And yes, men have their own unflattering, gender specific traits.

  9. Sherry says:

    Ahhhh. . . I see, women who have the temerity to believe they should not be treated like second class citizens, or “property” are considered to be gender specific “complainers”. . . especially since they are “adored” by reprehensible chauvinists like Trump. I suppose we should just stay at home, bare foot and forced to be pregnant. . . like in the good ole days.

    Really. . . how dare we become educated and speak out in public forum about something besides sports, politics, and T and A! “Stay home and keep to your sewing, child rearing and cookin’ girls. Don’t worry your pretty little heads or be bitching about your EQUAL RIGHTS”!!!

    1. To control your own body. . . “it isn’t yours. . . it’s your man’s”
    2. To have the same access to any birth control prescribed by your doctor as men have to Viagra. . . men and God control those things. . . “as you are property”.
    3. To equal pay for equal work. . . “you are not as strong as a man, and you are not the bread winner. . . so you don’t deserve equal pay”. . . “plus men are the bosses/CEOs/ owners” etc. etc.

    Yes. . . let’s do go back to the 1950’s when “all knowing” men controlled everything and women knew their places!!!!

    Not only is bigotry thriving in our community, but I guess condescending chauvinism is making a come back as well. . . what a world!!!

  10. YankeeExPat says:

    ‘Woman Is The Nigger Of The World’ by John Lennon

    It’s rude and abrasive term to use but, it makes its point.

    https://www.youtube.com/watch?v=CtY5bv-oxLE

  11. Outsider says:

    No Sherry, the push is not on. This is yet another example of a solution in search of a problem. How would someone ever prove they were fired for using birth control or in vitro??? This is ridiculous, and more likely an opportunity for lawyers to file more lawsuits and charge millions of dollars in fees.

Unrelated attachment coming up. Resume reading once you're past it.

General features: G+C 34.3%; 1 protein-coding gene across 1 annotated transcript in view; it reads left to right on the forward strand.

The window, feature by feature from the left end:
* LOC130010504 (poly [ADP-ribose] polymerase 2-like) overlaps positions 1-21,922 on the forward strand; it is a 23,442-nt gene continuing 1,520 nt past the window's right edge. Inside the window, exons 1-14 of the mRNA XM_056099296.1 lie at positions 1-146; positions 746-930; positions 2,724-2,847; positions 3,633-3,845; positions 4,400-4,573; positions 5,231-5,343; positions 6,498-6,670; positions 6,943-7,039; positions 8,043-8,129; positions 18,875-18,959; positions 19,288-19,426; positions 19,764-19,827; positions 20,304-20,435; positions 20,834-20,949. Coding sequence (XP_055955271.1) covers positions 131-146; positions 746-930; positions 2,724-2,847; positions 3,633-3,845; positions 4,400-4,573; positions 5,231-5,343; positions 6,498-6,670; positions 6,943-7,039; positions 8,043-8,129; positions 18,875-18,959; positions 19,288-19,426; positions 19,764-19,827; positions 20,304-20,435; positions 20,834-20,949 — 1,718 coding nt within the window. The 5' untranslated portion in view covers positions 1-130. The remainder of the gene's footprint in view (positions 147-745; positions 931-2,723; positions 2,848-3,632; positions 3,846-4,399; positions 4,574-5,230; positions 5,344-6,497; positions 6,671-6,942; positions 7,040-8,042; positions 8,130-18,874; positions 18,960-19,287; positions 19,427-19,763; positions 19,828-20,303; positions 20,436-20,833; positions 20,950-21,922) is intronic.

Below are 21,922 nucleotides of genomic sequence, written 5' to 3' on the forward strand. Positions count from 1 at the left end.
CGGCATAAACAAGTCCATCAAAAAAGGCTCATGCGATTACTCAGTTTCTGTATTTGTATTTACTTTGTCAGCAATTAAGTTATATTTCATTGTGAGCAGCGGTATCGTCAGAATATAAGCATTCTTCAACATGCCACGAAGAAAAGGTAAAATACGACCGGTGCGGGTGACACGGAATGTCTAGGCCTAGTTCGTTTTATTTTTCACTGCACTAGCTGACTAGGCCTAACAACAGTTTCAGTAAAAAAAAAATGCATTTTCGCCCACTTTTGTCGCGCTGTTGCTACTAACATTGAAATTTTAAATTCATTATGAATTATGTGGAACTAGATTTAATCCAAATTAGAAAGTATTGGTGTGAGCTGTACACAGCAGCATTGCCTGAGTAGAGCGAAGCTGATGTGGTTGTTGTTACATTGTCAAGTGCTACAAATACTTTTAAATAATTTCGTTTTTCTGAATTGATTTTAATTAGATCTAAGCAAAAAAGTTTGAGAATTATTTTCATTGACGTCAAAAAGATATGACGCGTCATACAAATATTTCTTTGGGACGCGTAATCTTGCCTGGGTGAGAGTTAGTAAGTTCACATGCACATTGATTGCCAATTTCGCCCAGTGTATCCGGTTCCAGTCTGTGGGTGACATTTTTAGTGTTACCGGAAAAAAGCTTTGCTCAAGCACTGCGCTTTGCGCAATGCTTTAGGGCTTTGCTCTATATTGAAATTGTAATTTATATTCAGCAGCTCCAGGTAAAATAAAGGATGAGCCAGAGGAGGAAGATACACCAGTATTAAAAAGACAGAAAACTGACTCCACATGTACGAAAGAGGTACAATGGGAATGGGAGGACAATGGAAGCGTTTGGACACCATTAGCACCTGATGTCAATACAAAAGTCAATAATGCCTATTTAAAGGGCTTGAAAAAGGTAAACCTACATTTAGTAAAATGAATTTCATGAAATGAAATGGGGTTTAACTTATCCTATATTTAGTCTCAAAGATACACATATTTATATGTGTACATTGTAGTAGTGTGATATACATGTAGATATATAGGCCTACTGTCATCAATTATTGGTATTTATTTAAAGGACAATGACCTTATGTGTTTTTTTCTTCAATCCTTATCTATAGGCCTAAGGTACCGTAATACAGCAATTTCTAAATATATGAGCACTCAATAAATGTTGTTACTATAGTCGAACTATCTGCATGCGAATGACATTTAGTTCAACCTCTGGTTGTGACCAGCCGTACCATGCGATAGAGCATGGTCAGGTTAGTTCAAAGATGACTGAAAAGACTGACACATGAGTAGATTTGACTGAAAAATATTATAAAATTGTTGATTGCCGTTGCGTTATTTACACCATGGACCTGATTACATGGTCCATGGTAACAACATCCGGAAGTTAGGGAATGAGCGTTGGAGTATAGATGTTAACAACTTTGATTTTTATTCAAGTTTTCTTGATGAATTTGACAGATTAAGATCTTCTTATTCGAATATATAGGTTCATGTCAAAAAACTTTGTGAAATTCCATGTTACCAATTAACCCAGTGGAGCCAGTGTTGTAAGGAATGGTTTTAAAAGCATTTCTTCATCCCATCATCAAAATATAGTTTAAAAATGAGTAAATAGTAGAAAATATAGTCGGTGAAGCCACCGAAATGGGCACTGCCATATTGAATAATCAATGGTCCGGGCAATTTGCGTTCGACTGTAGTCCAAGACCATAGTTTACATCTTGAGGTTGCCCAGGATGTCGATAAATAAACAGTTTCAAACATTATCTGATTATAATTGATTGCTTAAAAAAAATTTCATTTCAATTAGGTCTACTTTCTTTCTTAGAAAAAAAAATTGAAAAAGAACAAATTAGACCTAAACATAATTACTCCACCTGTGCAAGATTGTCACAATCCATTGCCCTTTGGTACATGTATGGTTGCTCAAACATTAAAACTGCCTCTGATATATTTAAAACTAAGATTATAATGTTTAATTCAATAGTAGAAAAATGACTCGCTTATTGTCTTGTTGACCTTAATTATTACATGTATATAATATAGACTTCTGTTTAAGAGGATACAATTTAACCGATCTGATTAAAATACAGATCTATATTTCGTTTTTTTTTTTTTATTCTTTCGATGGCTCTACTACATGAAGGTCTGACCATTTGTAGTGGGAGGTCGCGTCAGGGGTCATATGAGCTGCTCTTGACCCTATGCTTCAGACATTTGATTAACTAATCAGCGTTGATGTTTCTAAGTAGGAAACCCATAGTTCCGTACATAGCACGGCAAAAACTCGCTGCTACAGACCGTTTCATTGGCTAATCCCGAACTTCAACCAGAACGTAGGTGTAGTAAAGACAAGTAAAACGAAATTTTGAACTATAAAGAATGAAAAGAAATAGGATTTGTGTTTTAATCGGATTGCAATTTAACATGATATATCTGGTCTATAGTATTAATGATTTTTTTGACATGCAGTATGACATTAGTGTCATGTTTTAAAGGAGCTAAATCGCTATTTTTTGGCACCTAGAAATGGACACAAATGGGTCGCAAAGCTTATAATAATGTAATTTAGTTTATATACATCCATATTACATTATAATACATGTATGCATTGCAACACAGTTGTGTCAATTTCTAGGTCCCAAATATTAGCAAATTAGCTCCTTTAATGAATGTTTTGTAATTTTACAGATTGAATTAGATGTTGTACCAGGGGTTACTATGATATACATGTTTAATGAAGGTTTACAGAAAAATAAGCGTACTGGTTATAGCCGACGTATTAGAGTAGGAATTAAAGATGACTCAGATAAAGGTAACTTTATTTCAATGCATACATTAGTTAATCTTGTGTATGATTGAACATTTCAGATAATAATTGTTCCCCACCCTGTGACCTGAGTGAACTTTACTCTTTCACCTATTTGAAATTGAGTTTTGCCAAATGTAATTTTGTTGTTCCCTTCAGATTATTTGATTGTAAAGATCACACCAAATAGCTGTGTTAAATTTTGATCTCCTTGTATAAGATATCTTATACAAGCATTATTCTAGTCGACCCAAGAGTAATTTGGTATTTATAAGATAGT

12. just me says:

    I don’t get the whole equating a woman using the pill to getting an abortion?? I don’t know of anyone who thinks ALL abortions even the most strident anti abortion people will conceit it to one or more of the following rape, incest or the life of the mother. I am for the choice in very early stages of pregnancy for it to be a personal choice for the woman. I also believe that that time line is moving further back in our nation as we learn more and more of how developed the person inside the mother to be is. What is needed is personal responsibility on the part of both parties involved to ensure as much as possible a unwanted pregnancy does not come about.

  13. Sherry says:

    Outsider. . . I “personally” worked in the recruitment and placement industry for over 20 years. I served on the Board of Directors for the National Association of Computer Consulting Businesses and went to DC several times to speak to congressional leaders like Diane Feinstein and Barbara Boxer on behalf of that industry. I can most certainly testify from that “credible” experience that women were the object of massive “discrimination” in the employee and independent contractor selection process.

    My clients commonly and openly told me they did not want to hire newly married women of child bearing age because they did not want to deal with the costs of maternity. You know, like insurance and paid time off! They paid women less, when they were hired. They also said women were too emotional and sensitive and that they didn’t want to deal with issues like sexual harassment.

    Before you start saying things are vastly different since I closed my company 10 years ago and retired.. . . I am still in touch with women in the work place and the discrimination is still common. . . it’s just been driven underground. Here are some more obvious FACTS and ISSUES about discrimination against women:

    1. Women are still not receiving EQUAL PAY for EQUAL WORK
    2. The recent Hobby Lobby case is a great example of how employers discriminate against women by coming between women and their doctors and manipulating their insurance coverage.
    3. The PUSH to take women’s health care away from the underprivileged by cutting off funding for Planned Parenthood.

    Outsider. . . these inequities many not be important to you, but they most certainly are to millions of women across our nation. When you say the “push is not on”. . . please cite personal experience or credible analysis to the contrary. That is if you would like your “opinion” to be taken seriously.